Clearly that will depend on their launch date and the hardware that's available at the time. After Skylake, the next round of Intel processors, going into mass production in late 2016, will be Kaby Lake, followed in turn by Cannonlake (Cannonlake was due to be next, but it's been delayed until the second half of 2017). Then Ice Lake in 2018 and Tiger Lake in 2019, for those who enjoy this sort of thing.
Kaby Lake uses a 14nm process, same as Broadwell and Skylake, but Cannonlake switches over to a more accurate 10nm process.
If Apple does manage an iMac update before the end of 2016 the machines could feature Kaby Lake processors, but remember that Apple skipped Broadwelland delays are common the chip sector - so we're not banking on anything.
It's believed that Apple's next generation of iMacs (or the higher-specced models, at least) will feature graphics chips from AMD's Polaris set, which were announced at the start of 2016.
WCCF Tech reports that AMD won the contract last October but was only able to get confirmation from additional sources in April 2016.
The contract is for two chipsets: Polaris 10 (previously known as Ellesmere) and Polaris 11 (previously known as Baffin), and WCCF Tech says these processors will appear in "new desktops and notebooks from Apple, which the company plans to bring to market later this year".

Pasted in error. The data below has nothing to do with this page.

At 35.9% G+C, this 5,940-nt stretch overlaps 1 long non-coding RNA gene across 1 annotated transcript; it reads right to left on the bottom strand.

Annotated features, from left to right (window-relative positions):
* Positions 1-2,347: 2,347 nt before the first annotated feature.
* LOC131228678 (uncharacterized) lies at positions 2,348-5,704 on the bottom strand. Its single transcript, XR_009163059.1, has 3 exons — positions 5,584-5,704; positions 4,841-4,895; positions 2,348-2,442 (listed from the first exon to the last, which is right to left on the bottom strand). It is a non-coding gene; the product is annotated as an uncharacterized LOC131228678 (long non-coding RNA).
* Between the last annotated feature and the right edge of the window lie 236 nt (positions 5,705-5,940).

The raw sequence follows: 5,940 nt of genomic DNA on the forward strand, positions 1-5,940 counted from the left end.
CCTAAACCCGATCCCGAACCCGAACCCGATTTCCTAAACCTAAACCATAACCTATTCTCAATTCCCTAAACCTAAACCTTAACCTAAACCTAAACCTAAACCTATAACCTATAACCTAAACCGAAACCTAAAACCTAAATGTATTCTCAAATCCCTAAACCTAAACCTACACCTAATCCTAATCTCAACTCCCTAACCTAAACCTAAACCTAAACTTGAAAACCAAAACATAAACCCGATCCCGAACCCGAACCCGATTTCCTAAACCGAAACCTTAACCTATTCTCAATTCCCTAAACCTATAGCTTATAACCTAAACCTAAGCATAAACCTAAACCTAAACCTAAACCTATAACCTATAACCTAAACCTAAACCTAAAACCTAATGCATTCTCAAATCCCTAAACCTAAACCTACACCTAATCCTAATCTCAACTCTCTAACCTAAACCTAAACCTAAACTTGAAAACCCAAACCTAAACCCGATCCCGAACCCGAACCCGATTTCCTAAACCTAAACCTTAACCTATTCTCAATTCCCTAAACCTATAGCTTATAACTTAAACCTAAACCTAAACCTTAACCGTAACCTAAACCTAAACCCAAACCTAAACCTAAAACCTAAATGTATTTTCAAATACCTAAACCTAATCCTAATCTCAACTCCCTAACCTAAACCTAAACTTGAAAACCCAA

With the MacBook and MacBook Air having recently seen updates, and the Mac mini highly unlikely to incorporate a discrete graphics unit, the remaining candidates are the MacBook Pro, iMac and Mac Pro. MacRumors reasons that the power range of these chips makes Polaris 11 a strong fit for the MacBook Pro, while Polaris 10 suits the iMac.
The Polaris chips offer a ramp-up in graphics performance over previous generations (as much as twice the speed per watt) and potential reductions in both power consumption and waste heat. They are built using a 16nm or 14nm FinFETproduction process, compared to 28nm on AMD's earlier chips, which means that the chip maker can fit more transistors in a given space (which makes the chips ideal for ultraportable laptops and ultraslim desktops - the latter fittting recent iMac designs) and, because the transistors are closer together, less power is needed to move a signal across them.
Apple's current iMac line-up features AMD Radeon graphics chipsets as standard in the 27-inch models. The 21-inch models come with integrated Intel Iris Pro 6200 graphics.
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